Waiting Spaces is a photographic series I began in 2017, after becoming a father for the first time. The lifestyle changes in our household were immediately apparent, particularly with regard to time. The sudden, drastic lack of opportunity to address even the most basic of (our own) human needs created a difficult transition for us as people, let alone artists. As a means of maintaining some level of creative activity, and thereby also hoping to cling to even the most limited level of access to the benefits to my mental health which I know to be afforded by such activity, I began a series of iPhone photos.
This series was executed in spare moments between frequent episodes of caregiving. The content consisted of mundane images from inside our home. These scenes were often played out in dimly lit rooms, and other liminal spaces and moments. I arrived at the concept of “waiting spaces” early on, as so much of my time during this early phase was spent sitting in a room … rocking the baby, waiting for him to fall asleep, sitting quietly, waiting for him to wake up, etc. Our home was comprised, essentially, of spaces made for waiting. In these contemplative moments of sleep-deprived derangement of the senses, I found myself, as usual, intrigued by the play of light and shadows, of shapes and forms, of mood and atmosphere, all within the context of the mundane environment around me. My attention to these kinds of images or scenes can be traced back directly to particular video projects I worked on in junior high and early high school. Mundanity has always been the most prominent focal point of my photographic and video work.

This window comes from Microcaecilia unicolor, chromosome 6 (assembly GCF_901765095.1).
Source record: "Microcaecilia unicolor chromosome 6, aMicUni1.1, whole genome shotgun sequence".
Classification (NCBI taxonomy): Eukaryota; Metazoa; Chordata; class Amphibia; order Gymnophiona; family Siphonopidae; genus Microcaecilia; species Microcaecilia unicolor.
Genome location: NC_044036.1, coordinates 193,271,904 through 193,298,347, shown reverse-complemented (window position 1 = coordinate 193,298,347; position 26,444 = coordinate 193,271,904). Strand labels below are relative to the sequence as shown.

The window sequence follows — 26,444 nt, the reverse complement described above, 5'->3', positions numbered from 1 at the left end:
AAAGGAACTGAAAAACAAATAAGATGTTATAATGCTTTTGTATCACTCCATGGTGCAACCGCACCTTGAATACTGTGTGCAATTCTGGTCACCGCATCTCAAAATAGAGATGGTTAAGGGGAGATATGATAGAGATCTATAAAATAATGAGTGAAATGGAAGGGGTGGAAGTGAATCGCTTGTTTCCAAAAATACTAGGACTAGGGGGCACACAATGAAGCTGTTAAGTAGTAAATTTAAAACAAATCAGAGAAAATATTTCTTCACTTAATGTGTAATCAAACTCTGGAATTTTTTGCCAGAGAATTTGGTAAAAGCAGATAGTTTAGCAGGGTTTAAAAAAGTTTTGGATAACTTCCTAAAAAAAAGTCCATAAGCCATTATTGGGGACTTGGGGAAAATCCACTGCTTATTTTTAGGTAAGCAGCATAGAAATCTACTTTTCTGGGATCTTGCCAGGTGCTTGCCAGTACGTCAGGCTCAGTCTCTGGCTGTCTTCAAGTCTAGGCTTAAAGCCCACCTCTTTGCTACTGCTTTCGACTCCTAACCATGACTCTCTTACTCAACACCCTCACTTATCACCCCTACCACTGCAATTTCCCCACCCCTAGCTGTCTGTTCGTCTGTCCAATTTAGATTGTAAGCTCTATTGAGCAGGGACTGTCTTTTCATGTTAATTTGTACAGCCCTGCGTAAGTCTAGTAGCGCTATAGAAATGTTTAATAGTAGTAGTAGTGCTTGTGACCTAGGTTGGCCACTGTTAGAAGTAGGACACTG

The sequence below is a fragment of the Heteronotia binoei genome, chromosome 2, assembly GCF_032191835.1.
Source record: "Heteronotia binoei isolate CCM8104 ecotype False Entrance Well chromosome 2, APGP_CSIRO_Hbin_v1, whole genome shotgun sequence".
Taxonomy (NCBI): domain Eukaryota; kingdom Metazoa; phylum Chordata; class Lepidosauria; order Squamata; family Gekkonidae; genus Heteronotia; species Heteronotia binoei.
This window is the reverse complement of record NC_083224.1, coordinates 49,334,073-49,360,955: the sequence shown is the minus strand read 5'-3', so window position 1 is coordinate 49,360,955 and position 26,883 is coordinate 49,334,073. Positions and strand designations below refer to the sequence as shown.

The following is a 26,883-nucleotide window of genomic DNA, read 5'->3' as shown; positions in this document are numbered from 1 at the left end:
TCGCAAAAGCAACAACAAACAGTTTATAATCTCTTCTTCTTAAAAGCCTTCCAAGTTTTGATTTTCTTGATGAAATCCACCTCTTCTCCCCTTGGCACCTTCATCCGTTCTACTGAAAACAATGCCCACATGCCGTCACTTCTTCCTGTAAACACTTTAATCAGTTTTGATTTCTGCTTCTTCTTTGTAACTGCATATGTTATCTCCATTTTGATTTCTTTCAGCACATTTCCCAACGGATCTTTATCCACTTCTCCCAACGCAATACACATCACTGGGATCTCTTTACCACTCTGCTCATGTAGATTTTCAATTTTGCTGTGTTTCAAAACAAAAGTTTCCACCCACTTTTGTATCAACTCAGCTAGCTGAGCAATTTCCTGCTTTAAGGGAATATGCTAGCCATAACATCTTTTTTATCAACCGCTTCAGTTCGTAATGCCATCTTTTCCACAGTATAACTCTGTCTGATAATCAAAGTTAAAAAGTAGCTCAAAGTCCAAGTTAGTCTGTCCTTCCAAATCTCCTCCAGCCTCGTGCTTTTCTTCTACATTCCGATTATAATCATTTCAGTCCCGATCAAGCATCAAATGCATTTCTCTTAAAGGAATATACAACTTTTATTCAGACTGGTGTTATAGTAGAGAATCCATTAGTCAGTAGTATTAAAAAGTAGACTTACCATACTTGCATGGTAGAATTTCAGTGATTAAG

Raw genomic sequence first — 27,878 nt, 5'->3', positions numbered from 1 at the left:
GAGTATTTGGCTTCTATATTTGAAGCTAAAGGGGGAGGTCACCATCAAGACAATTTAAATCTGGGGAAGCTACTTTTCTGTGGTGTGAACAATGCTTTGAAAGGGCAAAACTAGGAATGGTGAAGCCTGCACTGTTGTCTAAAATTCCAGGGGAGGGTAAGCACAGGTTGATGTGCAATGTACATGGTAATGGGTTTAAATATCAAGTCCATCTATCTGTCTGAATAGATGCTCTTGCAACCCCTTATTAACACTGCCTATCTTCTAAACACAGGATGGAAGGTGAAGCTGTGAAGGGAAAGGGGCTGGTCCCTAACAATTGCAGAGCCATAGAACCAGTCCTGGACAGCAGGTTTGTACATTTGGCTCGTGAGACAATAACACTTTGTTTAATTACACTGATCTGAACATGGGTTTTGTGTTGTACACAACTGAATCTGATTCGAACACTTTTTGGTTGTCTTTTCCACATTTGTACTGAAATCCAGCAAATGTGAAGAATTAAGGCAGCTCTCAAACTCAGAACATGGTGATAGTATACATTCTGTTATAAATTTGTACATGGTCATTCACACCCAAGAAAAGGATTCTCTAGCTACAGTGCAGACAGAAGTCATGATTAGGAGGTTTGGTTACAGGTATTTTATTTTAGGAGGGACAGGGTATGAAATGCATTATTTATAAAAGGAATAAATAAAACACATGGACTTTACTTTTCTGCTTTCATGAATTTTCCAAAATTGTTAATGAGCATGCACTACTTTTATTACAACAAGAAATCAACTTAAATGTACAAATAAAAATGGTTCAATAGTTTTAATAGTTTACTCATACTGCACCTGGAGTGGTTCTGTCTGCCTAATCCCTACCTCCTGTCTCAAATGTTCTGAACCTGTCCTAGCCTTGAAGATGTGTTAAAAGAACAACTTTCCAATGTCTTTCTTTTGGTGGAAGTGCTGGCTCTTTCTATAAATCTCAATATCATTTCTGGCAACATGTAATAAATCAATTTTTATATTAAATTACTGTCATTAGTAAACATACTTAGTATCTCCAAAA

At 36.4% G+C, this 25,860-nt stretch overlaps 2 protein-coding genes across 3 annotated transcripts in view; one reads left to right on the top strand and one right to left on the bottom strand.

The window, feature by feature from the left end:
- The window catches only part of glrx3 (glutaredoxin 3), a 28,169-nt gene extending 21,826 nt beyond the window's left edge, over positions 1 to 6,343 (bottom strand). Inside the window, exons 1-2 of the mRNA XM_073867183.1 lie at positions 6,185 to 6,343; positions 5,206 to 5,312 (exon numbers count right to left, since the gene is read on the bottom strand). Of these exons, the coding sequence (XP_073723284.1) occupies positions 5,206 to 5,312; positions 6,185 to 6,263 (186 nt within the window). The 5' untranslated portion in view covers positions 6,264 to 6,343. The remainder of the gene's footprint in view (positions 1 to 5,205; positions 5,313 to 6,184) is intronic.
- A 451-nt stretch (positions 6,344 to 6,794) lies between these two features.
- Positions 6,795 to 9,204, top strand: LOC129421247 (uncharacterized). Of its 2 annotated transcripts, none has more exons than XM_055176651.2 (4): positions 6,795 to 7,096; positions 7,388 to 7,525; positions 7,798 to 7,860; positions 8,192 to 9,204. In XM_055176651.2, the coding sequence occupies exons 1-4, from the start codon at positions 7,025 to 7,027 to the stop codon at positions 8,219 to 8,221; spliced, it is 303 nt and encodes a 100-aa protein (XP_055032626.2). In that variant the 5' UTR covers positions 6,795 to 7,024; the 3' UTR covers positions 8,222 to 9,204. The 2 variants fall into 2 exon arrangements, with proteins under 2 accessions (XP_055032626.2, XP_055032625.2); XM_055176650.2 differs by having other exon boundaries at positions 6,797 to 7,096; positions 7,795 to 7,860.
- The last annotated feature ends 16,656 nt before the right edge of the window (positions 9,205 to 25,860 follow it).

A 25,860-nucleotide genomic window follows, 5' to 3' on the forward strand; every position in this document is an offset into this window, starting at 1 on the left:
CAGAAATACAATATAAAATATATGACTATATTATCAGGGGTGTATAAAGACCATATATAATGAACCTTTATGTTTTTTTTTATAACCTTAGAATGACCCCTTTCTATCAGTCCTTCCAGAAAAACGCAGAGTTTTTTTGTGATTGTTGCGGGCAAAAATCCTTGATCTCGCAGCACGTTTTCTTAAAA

As a means of connecting this series of attempts to continue the creative process to something outside myself, I embarked on a daily exercise of posting some of them on my Instagram feed. For the better part of a year, I posted nothing but images from this series. Eventually I experimented with printing some of them. A small selection of those prints was included in the 2018 Kansas City Flatfile & Digitalfile at H&R Block Artspace at the Kansas City Art Institute, Kansas City, MO.